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Utility files to help set up colab for experimentation + development
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Utility files to help set up colab for experimentation + development

The idea is to let you :

! git clone
from colab_helper import utils as chu

at the top of a notebook, and have a bunch of useful stuff ready-to-go (you can choose the name under which to import it, so as to avoid collisions with your existing code).

Google Drive helper

This mounts your Google Drive at (per convention) ~/gdrive but also optionally adds a link, so that you can use a path that doesn't need the awkard space character introduced by 'My Drive' :

chu.gdrive_mount(point='gdrive', link='my_drive')
! ls -l my_drive/*


This just cleanly downloads data (unwrapping by default), without downloading (or unwrapping) when the required files are already present.

Single file (no unwrap required):''

More complex .tar.gz example (the dest_path parameter allows it to check on whether the unwrapped files have appeared in a particular directory) :''

Kaggle Credentials helper

Generate the kaggle.json file and upload it to Colab, or just use your username and key in-line :

! pip install kaggle

Then you can access the Kaggle CLI (see also the Kaggle API docs):

# Description page :
! kaggle datasets download ronitf/heart-disease-uci

SSH Reverse Proxy

This is for expert use only. If you don't know what this is doing, or how to get it to run, then this isn't something you should be messing with.

Note also that this is far more security conscientious than other scripts you might find on the web : It doesn't allow logins via passwords, for instance, nor execute arbitrary scripts downloaded from a url.

Example use (it will print out the required local ssh command) :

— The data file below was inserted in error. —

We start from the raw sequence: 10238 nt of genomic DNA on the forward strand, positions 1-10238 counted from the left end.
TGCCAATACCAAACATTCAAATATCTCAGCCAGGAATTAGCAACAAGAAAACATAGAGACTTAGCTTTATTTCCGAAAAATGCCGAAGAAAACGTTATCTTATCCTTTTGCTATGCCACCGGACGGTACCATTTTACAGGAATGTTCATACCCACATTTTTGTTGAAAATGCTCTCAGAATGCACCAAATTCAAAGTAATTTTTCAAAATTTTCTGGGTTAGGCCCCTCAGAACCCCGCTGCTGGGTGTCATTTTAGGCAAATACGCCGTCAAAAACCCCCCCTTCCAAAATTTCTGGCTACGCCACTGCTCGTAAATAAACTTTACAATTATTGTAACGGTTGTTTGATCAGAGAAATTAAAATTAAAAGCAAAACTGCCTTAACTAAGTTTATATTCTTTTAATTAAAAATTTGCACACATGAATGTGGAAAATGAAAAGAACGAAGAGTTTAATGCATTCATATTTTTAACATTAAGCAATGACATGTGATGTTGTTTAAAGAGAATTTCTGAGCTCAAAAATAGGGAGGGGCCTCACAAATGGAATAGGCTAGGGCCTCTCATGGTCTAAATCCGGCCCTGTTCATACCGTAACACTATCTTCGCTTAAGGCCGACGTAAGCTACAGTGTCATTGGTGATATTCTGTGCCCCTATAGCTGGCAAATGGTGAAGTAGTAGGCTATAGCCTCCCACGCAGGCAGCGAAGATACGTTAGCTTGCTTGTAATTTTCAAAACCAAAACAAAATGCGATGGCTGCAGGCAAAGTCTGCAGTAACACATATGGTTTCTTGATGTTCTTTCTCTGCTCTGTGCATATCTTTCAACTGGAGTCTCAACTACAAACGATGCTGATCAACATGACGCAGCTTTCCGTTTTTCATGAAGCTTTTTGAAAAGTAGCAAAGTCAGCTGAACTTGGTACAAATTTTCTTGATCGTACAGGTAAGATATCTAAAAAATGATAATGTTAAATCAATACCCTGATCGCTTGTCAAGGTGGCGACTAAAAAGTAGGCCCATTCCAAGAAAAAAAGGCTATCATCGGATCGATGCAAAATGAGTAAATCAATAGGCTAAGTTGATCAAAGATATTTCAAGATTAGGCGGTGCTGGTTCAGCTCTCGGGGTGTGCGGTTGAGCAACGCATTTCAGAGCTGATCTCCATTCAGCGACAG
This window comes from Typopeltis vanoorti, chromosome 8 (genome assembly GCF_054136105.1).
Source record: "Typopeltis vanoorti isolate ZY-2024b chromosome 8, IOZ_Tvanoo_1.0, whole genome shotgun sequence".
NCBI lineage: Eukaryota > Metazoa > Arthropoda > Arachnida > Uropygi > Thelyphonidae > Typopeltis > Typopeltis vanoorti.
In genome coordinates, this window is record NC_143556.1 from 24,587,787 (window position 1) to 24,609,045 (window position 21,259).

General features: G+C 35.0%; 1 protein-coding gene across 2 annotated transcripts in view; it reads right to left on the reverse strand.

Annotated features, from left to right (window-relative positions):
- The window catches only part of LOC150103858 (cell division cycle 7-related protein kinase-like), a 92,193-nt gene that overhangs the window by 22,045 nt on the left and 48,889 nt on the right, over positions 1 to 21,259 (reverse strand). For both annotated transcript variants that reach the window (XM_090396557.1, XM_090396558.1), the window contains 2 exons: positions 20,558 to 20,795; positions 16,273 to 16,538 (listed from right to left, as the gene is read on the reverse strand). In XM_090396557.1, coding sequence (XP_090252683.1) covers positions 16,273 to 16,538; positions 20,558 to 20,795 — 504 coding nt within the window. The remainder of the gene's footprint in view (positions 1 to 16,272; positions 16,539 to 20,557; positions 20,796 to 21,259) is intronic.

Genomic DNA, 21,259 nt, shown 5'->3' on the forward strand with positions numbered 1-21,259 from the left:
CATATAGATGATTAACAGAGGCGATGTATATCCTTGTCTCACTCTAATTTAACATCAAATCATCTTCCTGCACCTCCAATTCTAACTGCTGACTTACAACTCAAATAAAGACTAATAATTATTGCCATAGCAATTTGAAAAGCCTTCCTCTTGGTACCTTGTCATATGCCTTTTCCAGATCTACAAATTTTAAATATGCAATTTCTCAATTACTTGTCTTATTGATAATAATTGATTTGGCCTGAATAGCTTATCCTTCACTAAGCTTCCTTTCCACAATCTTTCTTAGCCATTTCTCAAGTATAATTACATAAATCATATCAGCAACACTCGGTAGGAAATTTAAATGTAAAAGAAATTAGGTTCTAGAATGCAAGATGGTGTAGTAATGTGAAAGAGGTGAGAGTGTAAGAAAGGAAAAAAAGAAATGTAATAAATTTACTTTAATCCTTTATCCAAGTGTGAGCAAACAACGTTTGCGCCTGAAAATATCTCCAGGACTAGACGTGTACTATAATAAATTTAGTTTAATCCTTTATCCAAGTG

ihku00gbBwSOu2M38GMdGV9qU9XrEkLSjD/1WtzYJZL7buzpitlGlTvhnqQT+t andrewsm@square.herald

The pub_key field cleans out any line-breaks pasted in from ~/.ssh/ for your convenience.
And, as an aside, there's no problem leaving your public key(s) in the colab file itself, since that's not the private key bit (obviously).

Using the rsync command given in the output, one can then do a auto-sync-to-colab for locally edited files (use the %autoreload 2 magic to transparently have the updated code reloaded as you run the notebook cells) :

while rsync-command-from-colab_helper; do inotifywait -qqre close_write,move,create,delete code/; done

File thinning

To reduce the number of saved checkpoints to 3 recent ones, plus 7 others with 'round numbers', simply :

! git clone
from colab_helper import files as chf

chf.thin_numbered_files('./checkpoints/2019-07-26_01-clipnorm', delete=True)
# This will return a dict(keep=?[], ?delete=[], ?comment=''), 
# and if 'delete=True' is passed in, the 'delete' array will have been removed (careful!)

There are obviously more options, but the simple library is intended to 'do the right thing' (and returns its suggestions if delete=False, which is the default value). For instance, it should be able to figure out which filenames form a series (with the longest string prefix), and then extract the epoch/step numbers. Of course, it's assumed that the files are saved using some kind of convention, with the epoch/step as the first group of digits, like :

# ...
# ...
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